Complexity in language design

People talk about the "conceptual weight" of language features. Here's a way to make that a more precise concept, and more accurate too.

The JLS is structured bottom-up: universal elements like grammar, types, values and names; then Java artefacts both major (packages, class, interfaces) and minor (arrays, exceptions), then back to universal concepts like statements and expressions. (The chapters on execution and binary compatibility are in the wrong place; they should be at the end with assignment analysis and the memory model.)

We can exploit this structure when adding a new language feature. By asking which JLS chapters would be affected by the feature, we can gain an idea of the feature's semantic impact, and thus its complexity. For example, adding a new statement form is done near the end, so it's a minor addition. Adding a new keyword is done up front, implying there are many artefacts the new syntax could interact with - such as the names of all your variables.

So if a new language feature L needs changes in a set of chapters S, the complexity of L is:

where degree(S) is the number of cross-references between chapters necessary to fully describe L. An approximation of this factor is P(S,2) - note a permutation not a choice because a forward reference and a backward reference each add complexity.

S should never include 1, the introduction, or 18, which is really an appendix. (And a syntactic grammar is already introduced in chapters 3-15.) You'd have to watch out for a couple of things: some chapters (notably 6) trivially recap or preview other chapters, and example code should not generate vacuous cross-references.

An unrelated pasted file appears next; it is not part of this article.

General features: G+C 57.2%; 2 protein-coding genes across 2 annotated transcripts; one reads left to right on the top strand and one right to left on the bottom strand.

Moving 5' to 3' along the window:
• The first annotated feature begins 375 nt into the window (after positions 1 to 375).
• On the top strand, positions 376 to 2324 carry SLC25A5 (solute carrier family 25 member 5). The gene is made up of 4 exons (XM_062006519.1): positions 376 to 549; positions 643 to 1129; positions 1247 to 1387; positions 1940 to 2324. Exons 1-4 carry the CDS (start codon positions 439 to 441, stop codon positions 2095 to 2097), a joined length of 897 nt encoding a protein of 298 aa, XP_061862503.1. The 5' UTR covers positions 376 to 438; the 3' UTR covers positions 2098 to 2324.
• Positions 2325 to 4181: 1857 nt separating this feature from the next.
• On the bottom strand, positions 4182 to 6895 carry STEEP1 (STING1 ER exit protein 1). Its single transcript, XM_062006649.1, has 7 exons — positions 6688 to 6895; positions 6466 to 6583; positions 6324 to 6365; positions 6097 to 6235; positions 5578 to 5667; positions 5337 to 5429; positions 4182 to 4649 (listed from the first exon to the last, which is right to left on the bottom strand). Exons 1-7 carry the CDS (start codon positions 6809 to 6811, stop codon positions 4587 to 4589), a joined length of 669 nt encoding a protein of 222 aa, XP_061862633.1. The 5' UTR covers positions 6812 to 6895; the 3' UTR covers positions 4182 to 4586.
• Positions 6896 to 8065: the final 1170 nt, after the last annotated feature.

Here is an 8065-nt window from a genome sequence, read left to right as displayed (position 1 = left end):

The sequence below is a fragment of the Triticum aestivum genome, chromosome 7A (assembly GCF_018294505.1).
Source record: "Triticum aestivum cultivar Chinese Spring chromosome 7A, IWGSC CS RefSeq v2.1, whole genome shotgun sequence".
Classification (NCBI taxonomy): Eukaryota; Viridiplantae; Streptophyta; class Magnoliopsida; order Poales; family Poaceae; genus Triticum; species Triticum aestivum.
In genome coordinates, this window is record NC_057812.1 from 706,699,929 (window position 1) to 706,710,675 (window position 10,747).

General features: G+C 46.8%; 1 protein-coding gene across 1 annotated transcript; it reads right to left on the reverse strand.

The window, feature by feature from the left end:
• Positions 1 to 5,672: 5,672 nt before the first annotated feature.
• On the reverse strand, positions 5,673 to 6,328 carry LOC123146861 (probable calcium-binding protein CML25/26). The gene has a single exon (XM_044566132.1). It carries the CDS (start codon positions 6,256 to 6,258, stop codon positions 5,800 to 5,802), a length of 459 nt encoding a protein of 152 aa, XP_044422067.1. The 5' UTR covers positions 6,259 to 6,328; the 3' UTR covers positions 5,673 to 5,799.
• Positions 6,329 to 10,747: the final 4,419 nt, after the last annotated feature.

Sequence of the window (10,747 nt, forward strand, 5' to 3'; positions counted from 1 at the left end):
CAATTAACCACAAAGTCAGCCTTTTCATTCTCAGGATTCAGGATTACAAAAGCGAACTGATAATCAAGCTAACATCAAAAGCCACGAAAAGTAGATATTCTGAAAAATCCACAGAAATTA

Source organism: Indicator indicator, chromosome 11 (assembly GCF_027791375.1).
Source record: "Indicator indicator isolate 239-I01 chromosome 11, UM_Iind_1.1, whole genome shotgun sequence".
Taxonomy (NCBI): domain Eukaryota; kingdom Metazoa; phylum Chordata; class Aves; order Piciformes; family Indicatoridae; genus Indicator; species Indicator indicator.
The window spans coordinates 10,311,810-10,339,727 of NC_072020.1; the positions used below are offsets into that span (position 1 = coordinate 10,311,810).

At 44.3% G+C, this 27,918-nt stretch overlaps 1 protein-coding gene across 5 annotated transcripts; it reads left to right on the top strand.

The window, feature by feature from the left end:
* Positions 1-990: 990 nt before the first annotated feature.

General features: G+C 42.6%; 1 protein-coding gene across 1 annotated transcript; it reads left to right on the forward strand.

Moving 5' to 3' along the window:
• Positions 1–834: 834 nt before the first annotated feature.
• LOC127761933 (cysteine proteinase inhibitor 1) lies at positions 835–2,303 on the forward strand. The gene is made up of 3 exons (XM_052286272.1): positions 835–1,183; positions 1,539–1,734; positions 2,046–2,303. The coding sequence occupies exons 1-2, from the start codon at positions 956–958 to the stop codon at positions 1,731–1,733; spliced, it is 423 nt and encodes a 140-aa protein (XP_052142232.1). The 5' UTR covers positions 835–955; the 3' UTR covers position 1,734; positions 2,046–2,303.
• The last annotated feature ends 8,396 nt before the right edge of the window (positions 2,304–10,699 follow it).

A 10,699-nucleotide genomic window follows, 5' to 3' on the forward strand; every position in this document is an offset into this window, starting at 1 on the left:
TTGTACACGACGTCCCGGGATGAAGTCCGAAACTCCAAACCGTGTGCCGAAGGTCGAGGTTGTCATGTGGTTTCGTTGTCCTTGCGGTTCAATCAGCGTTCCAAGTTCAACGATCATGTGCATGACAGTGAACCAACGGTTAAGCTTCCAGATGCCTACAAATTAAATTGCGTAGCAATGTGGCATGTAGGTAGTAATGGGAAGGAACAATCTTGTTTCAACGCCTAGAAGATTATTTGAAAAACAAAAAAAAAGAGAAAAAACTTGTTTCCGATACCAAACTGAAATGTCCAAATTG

So, consider these JDK 1.5 changes:
- Hexadecimal floating-points literals: S={3}, degree(S)=1. Complexity: 0.33.
- Enumerations: S={3,8,9,13,14,15,16}, degree(S)=a. Complexity: 2.33a.
- Generics: S={4,5,8,9,10,13,15}, degree(S)=b. Complexity: 1.75b.

Since b is probably higher than a, 1.75b will be higher than 2.33a, reflecting the sense that the complexity of generics is higher than the complexity of enums. However, to really capture how much higher, you'd want to improve the granularity of S's elements from chapters to sections or subsections, so that |S| shoots up for generics. Also you'd want to force the measure's range into a reasonable value set by means of constant factors. (Different factors would be needed for different granularities of S.) Finally, since I'm claiming that a total order exists for the chapters, the breadth of the changes - i.e. max(S)-min(S) - could be used in the formula.

I don't use this measure in real life but it is fairly plausible. Comparing an abstract view of a single feature against the abstract view of the whole language might serve as a proxy for the effort needed to implement and test the feature in a compiler.

Comments:

Hexadecimal floating-points literals: S={3}, degree(S)=1. Complexity: 0.333, isn't it?

Posted by George on May 03, 2007 at 08:12 PM PDT #

Ha! I found this article via reddit's programming section, read it, thought "Heh, I must tell Alex about that..." then on a sudden hunch checked the URL...

Posted by Alaric Snell-Pym on May 03, 2007 at 08:35 PM PDT #

George, you're right of course. Thanks for pointing it out.

Posted by Alex on May 04, 2007 at 03:13 AM PDT #

It is an interesting idea but I don't think it really captures the complexity. I.E. I would rate generics as more complicated than enums. Perhaps lines in the compiler might be a better measure.

Posted by Howard Lovatt on May 07, 2007 at 10:15 AM PDT #

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Alex Buckley is the Specification Lead for the Java language and JVM at Oracle.

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